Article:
Back in 2001, I taught an upper level Brit Lit class: British Romanticism. It was the first time I was teaching it, and I was thrilled. On September 10, I began a week of William Blake's work, primarily "Songs of Innocence and of Experience."
We talked about the idea of innocence as being a state of good and of experience as being a state that we see as bad. On September 10, we talked about the ways that Blake played with these traditions and turned them on their head. We talked about the poems, and we talked about how his illustrations (or illuminations, as one of my grad school professors called them) both helped undergird the poem, but often undercut the interpretation of the poem we'd have without the illustration.
We talked about Blake's work for pay as an engraver--what does it mean to have to think backwards in composing a print?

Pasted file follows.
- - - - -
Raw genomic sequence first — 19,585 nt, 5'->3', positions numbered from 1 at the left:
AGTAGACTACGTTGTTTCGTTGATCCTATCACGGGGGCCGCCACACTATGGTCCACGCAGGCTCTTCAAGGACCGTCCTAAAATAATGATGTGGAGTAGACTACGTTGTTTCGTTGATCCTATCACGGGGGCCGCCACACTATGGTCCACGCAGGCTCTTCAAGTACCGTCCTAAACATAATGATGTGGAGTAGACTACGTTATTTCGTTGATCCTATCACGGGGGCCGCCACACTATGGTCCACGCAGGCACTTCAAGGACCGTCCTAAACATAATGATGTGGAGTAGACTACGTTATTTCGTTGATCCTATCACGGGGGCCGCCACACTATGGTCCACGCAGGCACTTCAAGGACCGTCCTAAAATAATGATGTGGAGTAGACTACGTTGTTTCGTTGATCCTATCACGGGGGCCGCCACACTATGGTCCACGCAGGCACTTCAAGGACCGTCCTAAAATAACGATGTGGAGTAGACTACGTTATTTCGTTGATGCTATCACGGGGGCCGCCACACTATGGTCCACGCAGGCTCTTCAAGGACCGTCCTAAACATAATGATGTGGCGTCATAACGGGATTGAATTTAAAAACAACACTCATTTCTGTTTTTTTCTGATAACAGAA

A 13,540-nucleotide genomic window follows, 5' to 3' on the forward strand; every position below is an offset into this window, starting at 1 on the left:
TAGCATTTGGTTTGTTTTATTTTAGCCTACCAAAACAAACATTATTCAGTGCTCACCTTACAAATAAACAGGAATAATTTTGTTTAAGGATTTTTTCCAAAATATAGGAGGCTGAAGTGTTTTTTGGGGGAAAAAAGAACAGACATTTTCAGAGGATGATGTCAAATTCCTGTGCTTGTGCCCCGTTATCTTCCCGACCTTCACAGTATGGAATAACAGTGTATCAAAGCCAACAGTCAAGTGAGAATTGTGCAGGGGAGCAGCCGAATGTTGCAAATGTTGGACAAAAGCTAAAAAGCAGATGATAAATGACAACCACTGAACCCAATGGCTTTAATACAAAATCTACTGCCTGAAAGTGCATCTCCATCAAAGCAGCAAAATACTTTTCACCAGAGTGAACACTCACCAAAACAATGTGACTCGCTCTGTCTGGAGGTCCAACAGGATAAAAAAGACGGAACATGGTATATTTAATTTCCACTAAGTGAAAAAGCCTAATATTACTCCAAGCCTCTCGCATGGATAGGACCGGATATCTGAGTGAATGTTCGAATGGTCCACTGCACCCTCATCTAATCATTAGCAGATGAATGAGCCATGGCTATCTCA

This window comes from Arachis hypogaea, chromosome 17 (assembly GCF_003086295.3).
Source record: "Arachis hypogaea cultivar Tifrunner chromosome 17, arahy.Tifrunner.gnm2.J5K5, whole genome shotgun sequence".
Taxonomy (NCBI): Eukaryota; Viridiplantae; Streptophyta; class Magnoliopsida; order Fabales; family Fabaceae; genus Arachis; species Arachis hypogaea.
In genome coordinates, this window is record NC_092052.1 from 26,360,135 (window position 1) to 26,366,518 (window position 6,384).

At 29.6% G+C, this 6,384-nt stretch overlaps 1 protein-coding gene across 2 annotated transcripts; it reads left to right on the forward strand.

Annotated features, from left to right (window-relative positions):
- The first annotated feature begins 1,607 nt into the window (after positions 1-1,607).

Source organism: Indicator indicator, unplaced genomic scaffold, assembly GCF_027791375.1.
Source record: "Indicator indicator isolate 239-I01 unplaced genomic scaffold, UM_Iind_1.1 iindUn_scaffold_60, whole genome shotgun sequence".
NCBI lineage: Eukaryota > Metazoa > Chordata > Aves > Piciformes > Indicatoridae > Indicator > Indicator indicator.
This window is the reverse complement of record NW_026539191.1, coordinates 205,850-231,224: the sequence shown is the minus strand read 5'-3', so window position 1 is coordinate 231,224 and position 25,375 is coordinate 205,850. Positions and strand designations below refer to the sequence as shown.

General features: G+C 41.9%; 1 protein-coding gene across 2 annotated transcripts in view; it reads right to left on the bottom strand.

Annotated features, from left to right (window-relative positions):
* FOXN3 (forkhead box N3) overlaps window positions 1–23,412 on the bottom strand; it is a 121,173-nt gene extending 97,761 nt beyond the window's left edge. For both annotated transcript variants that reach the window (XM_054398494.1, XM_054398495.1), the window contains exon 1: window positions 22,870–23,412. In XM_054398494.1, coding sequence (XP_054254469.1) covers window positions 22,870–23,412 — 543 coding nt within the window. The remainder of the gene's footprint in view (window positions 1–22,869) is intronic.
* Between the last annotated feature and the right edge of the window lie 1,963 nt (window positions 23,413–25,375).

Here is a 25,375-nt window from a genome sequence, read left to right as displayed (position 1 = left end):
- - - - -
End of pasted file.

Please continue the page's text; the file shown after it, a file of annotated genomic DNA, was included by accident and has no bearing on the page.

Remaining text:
It was a great class--it was our fifth or sixth class together, and each one had been that perfect combination of spirited discussion and a smidge of my lecture. I closed the class on September 10, 2001, by asking, "Which world would you rather live in? The world of innocence or the world of experience?"
Of we went, and then on Tuesday, all the events of September 11, 2001 happened; I was at a different campus. When we returned on Wednesday, September 12, to discuss Blake, I couldn't resist beginning with my question of September 10: "Innocence or experience? Which do you prefer?"
I don't expect world events ever again to dovetail with my teaching as neatly as they did that week.
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